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TikTok Users Are Finally Posting About Hong Kong, But Only To See If They'll Get Censored

BuzzFeed News found no evidence that TikTok blocks pro–Hong Kong democracy videos — or that many American teens were interested in the protests.

Posted on October 24, 2019, at 5:33 p.m. ET

Sopa Images / SOPA Images/LightRocket via Gett

Protesters wearing masks gather at Canton Road during the anti-government march in Hong Kong, China, on October 20, 2019.

The short-form video app TikTok can’t shake an air of suspicion that surrounds it in the United States. On Thursday, Senate Minority Leader Chuck Schumer, a Democrat, and Republican Sen. Tom Cotton announced that they had written a letter to acting Director of National Intelligence Joseph Maguire requesting an assessment of national security risks posed by the company and other Chinese-owned platforms operating in the US. The request, which came a week after Facebook CEO Mark Zuckerberg claimed the app was blocking pro–Hong Kong content from American users, underscored a critical point about the video platform, which has been downloaded over 80 million times in the US: Nobody really knows how the site moderates content that favors pro-democracy protests in Hong Kong.

Despite a Guardian report to the contrary, TikTok insists it doesn’t censor its users’ Hong Kong content — protest-related videos simply tend not to go viral because that’s not what its users want to share. As a spokesperson for TikTok told BuzzFeed News, pro–Hong Kong content is available on the app, but goofy memes and dance challenges are what the app’s extremely young users engage with the most.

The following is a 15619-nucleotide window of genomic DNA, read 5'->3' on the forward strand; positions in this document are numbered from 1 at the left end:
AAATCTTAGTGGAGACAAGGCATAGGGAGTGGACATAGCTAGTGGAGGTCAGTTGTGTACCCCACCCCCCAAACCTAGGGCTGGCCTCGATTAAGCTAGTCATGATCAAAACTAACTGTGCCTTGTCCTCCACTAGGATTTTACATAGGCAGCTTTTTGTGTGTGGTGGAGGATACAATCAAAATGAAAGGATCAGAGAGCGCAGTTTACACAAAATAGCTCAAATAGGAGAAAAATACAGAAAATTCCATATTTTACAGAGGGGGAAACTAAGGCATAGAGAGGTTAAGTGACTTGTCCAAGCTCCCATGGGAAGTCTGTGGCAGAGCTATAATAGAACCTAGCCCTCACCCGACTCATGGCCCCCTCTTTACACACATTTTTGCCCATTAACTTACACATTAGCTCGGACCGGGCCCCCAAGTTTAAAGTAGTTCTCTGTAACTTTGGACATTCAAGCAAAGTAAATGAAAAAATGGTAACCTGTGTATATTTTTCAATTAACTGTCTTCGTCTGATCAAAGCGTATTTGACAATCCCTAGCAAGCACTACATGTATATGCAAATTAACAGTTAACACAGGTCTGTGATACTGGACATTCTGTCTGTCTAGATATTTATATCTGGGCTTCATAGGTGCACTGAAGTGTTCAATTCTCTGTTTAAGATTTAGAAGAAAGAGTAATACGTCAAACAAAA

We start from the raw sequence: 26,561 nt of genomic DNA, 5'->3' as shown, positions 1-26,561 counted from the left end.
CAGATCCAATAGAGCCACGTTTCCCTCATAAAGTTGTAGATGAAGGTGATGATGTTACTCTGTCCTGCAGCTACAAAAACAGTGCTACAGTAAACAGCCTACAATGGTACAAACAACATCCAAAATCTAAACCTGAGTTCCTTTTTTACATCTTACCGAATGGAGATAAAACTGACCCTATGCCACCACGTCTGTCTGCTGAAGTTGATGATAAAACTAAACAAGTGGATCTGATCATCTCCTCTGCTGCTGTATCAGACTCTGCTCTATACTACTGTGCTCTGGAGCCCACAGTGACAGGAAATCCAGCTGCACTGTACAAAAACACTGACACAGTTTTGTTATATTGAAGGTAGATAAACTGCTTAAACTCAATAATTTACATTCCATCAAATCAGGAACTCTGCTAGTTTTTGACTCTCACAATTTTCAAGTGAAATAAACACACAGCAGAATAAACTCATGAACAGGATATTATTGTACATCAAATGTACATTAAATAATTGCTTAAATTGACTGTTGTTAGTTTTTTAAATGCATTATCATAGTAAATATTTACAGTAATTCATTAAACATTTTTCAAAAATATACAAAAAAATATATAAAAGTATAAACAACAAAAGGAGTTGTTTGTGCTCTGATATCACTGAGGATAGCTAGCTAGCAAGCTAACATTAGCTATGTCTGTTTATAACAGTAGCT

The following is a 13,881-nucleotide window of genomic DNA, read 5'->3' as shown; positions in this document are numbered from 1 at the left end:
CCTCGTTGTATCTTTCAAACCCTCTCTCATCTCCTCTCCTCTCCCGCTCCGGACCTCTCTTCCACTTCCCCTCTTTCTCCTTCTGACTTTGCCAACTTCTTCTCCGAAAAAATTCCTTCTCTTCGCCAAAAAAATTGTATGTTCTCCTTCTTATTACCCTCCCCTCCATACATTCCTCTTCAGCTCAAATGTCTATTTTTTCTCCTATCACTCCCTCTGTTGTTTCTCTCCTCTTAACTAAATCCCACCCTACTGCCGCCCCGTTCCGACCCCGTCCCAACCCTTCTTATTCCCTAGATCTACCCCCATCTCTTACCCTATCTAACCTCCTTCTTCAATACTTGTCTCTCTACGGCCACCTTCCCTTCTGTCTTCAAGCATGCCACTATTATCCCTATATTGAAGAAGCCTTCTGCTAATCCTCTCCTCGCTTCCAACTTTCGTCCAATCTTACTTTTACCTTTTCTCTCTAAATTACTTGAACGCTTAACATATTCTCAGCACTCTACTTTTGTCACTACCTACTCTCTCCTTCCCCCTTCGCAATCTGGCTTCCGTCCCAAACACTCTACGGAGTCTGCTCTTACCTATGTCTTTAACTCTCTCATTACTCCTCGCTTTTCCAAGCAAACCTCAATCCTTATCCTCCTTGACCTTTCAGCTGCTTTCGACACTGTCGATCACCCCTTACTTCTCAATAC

“Our content and moderation policies are led by our US-based team and are not influenced by any foreign government,” the TikTok spokesperson told BuzzFeed News this week. “The Chinese government does not request that TikTok censor content. To be clear: We do not remove videos based on the presence of Hong Kong protest content.”

TikTok did not respond to an inquiry asking if it restricted the spread of such content.

In a statement published Thursday, TikTok said that none of its data is subject to Chinese law. "We have a dedicated technical team focused on adhering to robust cybersecurity policies, and data privacy and security practices," the statement said. "We have never been asked by the Chinese government to remove any content and we would not do so if asked. Period."

To test this claim, BuzzFeed News talked to three TikTok users in the US who had recently created content that supported protests in Hong Kong — as well as posting videos of our own that documented the unrest. None of their videos — or ours — were removed.

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A screenshot of TikTok's #HongKong tag.

The most likely explanation for this is simply that pro–Hong Kong content is not a particularly hot topic for TikTok’s mostly teenage users in the US. But now that the app’s notoriously conspiratorial users think the content is being banned and paranoia about “shadowbans" spreads, so too have videos testing out the supposed censorship.

Claims of censorship on TikTok didn’t seem to take into account the fact that American teenagers don’t appear to be creating viral pro–Hong Kong content on platforms like Facebook or Instagram either. The #HongKongProtest Instagram tag, for comparison, has 60,000 posts.